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cDNA for plasmid transformation PLEASE HElP


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#1 silvepa23

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Posted 24 May 2011 - 05:43 PM

Hi

Any help would greatly be appreciated. I want to study the human lysyl oxidase (LOX) protein first I need express it in E.coli. In a paper I read The gene for human aorta lysyl oxidase was isolated from a QUICK-Clone cDNA library (BD Biosciences Clontech). Is the QUICK-Clone cDNA library, the cDNA of all the mRNA produced in humans? If so how do I determine the cDNA sequence of my gene and what primers I use? When choosing primers do you look at the the first and last nucleotide or does the primer match the nucleotides surrounding both the 5' and 3' ends of the cDNA? I went to the NCBI website and choose GENE from the drop down menu. I enter lysyl oxidase and lysyl oxidase (homo sapiens) showed up. Underneath it there was a link to order cDNA clone. Is this clone, the cDNA sequence that I am looking for? link:[http://www.ncbi.nlm....=lysyl oxidase] Is the cDNA clone the plasmid that I can transform directly into the E coli?

Any help or clearifications would greatly be appreciated.

#2 bob1

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Posted 24 May 2011 - 06:15 PM

The link from that gene name should be the DNA you are looking for. If you click on the link for ordering the clone, it takes you to a page which give you some more information about the clones, including the plasmid name. You will need to check out whether these plasmids are suitable for expression in E. coli. I know that the pCR4 plasmids are used for eukaryotic expression, but I don't know about the other plasmid listed.

Your question about primers depends on what you want the primers for: cloning? PCR? qPCR?...

#3 silvepa23

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Posted 24 May 2011 - 07:02 PM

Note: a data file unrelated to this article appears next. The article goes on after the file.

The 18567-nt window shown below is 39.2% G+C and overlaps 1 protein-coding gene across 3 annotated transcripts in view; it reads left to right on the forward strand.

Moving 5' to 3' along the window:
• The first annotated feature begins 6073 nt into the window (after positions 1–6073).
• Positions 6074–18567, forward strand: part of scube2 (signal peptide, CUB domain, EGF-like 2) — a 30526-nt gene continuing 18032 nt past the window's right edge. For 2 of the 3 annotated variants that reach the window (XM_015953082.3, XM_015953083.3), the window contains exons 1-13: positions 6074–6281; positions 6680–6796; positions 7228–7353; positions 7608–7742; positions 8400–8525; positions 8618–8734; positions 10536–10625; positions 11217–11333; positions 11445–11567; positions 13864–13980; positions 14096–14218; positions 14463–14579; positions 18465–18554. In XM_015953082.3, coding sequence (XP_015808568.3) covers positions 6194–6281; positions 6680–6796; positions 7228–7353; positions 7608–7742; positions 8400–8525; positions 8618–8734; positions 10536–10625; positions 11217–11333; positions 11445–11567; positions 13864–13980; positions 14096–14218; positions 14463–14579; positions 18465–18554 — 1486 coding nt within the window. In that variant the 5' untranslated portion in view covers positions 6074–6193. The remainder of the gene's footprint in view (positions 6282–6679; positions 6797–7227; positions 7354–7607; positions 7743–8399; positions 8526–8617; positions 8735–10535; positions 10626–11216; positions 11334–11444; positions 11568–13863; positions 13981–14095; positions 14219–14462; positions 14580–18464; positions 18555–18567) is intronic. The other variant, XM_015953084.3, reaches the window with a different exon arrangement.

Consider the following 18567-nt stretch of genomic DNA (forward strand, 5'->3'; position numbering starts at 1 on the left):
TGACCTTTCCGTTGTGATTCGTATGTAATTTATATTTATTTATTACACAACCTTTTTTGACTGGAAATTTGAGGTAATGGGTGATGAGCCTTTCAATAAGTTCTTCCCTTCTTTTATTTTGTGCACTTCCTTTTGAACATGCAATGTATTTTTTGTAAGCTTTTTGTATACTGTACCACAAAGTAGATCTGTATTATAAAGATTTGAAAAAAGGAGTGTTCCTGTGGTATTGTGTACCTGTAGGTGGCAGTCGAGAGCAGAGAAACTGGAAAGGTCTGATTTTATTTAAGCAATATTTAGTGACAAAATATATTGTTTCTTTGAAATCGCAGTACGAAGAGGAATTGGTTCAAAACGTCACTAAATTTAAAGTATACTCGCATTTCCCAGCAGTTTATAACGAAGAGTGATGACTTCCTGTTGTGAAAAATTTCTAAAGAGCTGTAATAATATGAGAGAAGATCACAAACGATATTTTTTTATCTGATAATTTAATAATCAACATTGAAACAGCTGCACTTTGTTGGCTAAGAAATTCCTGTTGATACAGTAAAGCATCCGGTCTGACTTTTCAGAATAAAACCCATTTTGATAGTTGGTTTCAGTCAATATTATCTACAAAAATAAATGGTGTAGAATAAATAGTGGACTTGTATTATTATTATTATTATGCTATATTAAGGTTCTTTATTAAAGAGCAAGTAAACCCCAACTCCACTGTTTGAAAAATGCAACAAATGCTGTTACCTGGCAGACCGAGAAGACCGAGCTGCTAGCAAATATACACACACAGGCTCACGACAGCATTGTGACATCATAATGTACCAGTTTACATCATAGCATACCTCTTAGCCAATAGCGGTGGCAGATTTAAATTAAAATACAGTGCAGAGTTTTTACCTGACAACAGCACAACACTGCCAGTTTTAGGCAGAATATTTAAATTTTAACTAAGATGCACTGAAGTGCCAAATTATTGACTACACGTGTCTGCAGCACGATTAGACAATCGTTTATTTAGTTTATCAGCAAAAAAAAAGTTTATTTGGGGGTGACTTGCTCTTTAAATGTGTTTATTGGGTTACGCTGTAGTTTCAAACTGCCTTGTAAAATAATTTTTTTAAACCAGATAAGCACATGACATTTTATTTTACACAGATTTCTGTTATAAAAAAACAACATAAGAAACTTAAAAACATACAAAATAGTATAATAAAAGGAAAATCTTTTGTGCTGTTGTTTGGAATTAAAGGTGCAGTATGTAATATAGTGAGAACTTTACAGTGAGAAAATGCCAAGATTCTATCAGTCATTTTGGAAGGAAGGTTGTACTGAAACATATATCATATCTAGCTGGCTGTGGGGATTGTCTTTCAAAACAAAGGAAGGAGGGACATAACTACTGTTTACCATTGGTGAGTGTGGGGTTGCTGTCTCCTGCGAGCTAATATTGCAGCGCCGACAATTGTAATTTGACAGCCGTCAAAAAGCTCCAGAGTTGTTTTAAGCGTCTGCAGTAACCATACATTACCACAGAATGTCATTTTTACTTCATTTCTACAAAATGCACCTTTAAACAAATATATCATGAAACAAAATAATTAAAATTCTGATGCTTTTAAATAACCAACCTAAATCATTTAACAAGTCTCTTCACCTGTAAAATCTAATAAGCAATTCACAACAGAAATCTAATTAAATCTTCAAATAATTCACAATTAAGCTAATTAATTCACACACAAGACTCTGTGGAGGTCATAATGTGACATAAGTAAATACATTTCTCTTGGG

The link from that gene name should be the DNA you are looking for. If you click on the link for ordering the clone, it takes you to a page which give you some more information about the clones, including the plasmid name. You will need to check out whether these plasmids are suitable for expression in E. coli. I know that the pCR4 plasmids are used for eukaryotic expression, but I don't know about the other plasmid listed.

Your question about primers depends on what you want the primers for: cloning? PCR? qPCR?...



Thanks so much for your response.

In the paper I read it said The gene for human aorta lysyl oxidase was isolated from a QUICK-Clone cDNA library (BD Biosciences Clontech) and screened using primers selected by a computer based primer-selecting program (Primer3) and PCR. Since primers initially chosen to give socalled sticky ends for ligation did not yield PCR product, we used adouble PCR process. The forward and reverse primers (Midland Certified Reagent Company) were 5'-GTTCCTGCGCTCAGTAACC-3' and 5'-CACCAGGCACTGATTTATCC-3' . PCR was run again using the previously obtained PCR product to introduce NheI and HindIII restriction sites for vector ligation using forward and reverse primers 5'-CTAGGGGCTAGCGACGACCCTTACAACCCCTA-3' and 5'-TTAGGGAAGCTTATACGGTGAAATTGTGCAGCCTG-3' . The isolated
LOX gene was ligated into the pET21a vector

Could you possibly explain how someone screens for a gene using certain primers? And maybe give an explanation of what is going on?

#4 bob1

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Posted 25 May 2011 - 05:17 PM

It looks like they designed two sets of primers - first off they designed primers with restriction sites with "sticky ends" (overhangs when cut with a RE) on them and tried to amplify the gene. This didn't work, so they generated normal primers and used those to amplify the gene probably using primers that bind to the UTRs of the cDNA. They then used this PCR product as template to do another PCR using the primers with the restriction sites on them, so that they could cut the product and clone it into the vector in a directional manner. Often this process of generating a PCR product and then using the result as a template for another PCR is called Nested PCR.




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